I was diagnosed with clinical depression and clinical anxiety back in the year 2018, also known as the “common colds” of mental ailments. Don’t let that diminutive fool you, because there is nothing at all common about how these two work together to fully wage a battle in my mind.
There are a few instances when my brain seems to oscillate between depressive and anxious episodes. I feel as if I’m constantly swapping off one for the other, solemnly having a “feel good” day where both remain relatively calmer on my mind. If my anxiety isn’t disrupting my day, then my depression is, & vice versa.
But more often than not, these two demonic powers will work their way up together, each awakening from their nap at once to begin a war with each other with the intent of making my life a living hell.
Battle in My Mind: Anxiety and Depression!
Anxiety and depression fundamentally function as opposites to each other. This may be a bit of an oversimplification, but usually, anxiety can be explained as an overactive mind and depression as an under-active mind. Over the past two years, I think I have learned how to deal when one or the other takes over, but what still continues to challenge me is when the two of them awaken from their slumbers at the very same moment.
The battle in my mind feels devastating.
Anxiety forces me to get up because if I don’t get up, I might disappoint someone, or I might miss a deadline that’s anyway two weeks later from now, or everyone will assume that I’m lazy when in reality I am not.
Depression forces me to stay in bed. If I get up, I’ll have to fake happiness because on the inside I feel absolutely empty and lost. Everything feels meaningless.
The battle in my mind is at its worst when both these demons flare up simultaneously. Even if my mind is running a million thoughts a minute, I want nothing else but to be productive, so I can alleviate some of the stress of fulfilling my responsibilities. I literally cannot physically bring myself to get up. I can’t move because, for every thought, there is a thick, tight rope holding it back.
The battle in my mind makes me feel paralyzed, for I do not feel capable of doing the simplest of tasks. Be it brushing my teeth or getting a shower, everything feels like a huge, huge mountain that I have to climb.
I’m still learning how to deal with when these two very opposing demons in my brain wage war against each other, but there’s a long way to go, and all I’ve really learned is that there’s nothing much to do but go through it and keep trying and learning. I try to be kind to myself, reminding myself that chemicals are overreacting in my head, and I am not responsible for that. Speaking gently to yourself when you’re fighting mental illness is a lot easier said than done, but keep trying.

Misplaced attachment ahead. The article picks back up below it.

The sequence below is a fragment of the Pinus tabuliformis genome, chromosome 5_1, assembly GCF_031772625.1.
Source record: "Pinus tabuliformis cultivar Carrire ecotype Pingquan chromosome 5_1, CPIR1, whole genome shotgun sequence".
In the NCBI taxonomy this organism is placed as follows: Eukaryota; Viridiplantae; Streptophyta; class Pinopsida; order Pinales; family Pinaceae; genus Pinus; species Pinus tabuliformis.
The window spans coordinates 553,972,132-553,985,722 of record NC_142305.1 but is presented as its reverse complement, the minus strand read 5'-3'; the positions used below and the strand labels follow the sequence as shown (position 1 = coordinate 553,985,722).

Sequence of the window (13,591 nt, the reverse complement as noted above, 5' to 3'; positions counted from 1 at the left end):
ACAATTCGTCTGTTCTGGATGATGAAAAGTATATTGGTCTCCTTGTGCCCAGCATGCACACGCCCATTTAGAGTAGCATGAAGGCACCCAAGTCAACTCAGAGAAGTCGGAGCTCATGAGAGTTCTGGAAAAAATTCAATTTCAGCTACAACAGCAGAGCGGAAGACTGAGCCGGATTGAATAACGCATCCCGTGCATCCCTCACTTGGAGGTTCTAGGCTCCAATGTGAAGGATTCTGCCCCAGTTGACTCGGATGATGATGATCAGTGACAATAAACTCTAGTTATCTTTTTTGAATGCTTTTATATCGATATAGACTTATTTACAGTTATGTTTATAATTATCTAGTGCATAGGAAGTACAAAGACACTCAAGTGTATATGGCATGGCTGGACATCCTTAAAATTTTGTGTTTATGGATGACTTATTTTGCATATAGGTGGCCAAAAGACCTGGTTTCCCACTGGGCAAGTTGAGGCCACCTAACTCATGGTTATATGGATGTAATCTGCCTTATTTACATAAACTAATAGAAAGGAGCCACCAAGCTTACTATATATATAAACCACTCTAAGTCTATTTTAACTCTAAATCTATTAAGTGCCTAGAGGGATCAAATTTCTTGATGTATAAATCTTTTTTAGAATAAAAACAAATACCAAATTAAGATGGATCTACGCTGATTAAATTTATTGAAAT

Battle in My Mind: Mental Health
I feel that mental health is the cornerstone of sentiments, lines of thought, communication, learning, and self-worth. Each one of us is fighting a battle in our minds. You are fighting a battle in your mind. I am fighting a battle in my mind.
Mental health also plays a significant role in our individual and sentimental well-being, while directly controlling our sense of self-discipline.
Most folks suffering from a mental illness do not wish to talk about it, and it’s high time we realize that mental illnesses are absolutely nothing to be ashamed of!
It is just a medical condition, just like any other condition such as- heart disease or diabetes. The best part is that mental illnesses can be cured. Over the years, medicine has grown and continually expanded to enhance our understanding of how the human brain works. Treatments are now widely available to aid people in successfully managing their mental health conditions.
Mental illness does not target a specific community. It can inflict anyone irrespective of their age, sex, birthplace, income, social status, race/ethnicity, religion/spirituality, sexual orientation, background, or any other aspect of cultural identity. While there is not a specific age when mental illnesses occur, three-fourths of all the mental illness start by age 24.
The battle in my mind could be a mere phobia that I’m suffering from or something as serious as clinical anxiety that needs urgent help. Mental illnesses can take several forms. Some are not as harsh and interfere with your day to day life in a very narrow sense, such as some phobias (abnormal fears). Other mental health illnesses can be extremely harsh and severe, and the person suffering from them may need care in a hospital.
But the battle in my mind, the battle in your mind, the battles in our minds are always treatable, and enhancement is probable. A majority of the people with mental health conditions recover to complete functioning. A lot of mental illnesses are also preventable.
There is very little clarity as to when an issue with mood or reasoning can turn so serious for it to be a mental health concern. For instance, sometimes, a depressed mood is acceptable, especially when a person experiences a tragedy such as the loss of a loved one. But, if that depressed frame of mind continues to become the cause of distress or gets in the way of normal/regular functioning, the person should definitely reach out to his/her loved ones and benefit from professional care. Family or friends may observe alterations or struggles that an individual might not otherwise recognize in themselves.
Some mental illnesses can be caused due to some other underlying disease or may mimic a medical condition. For instance, symptoms of depression may be caused due to a thyroid condition. Hence a mental health diagnosis typically includes a full study involving a physical exam. This also involves neurological tests or blood work.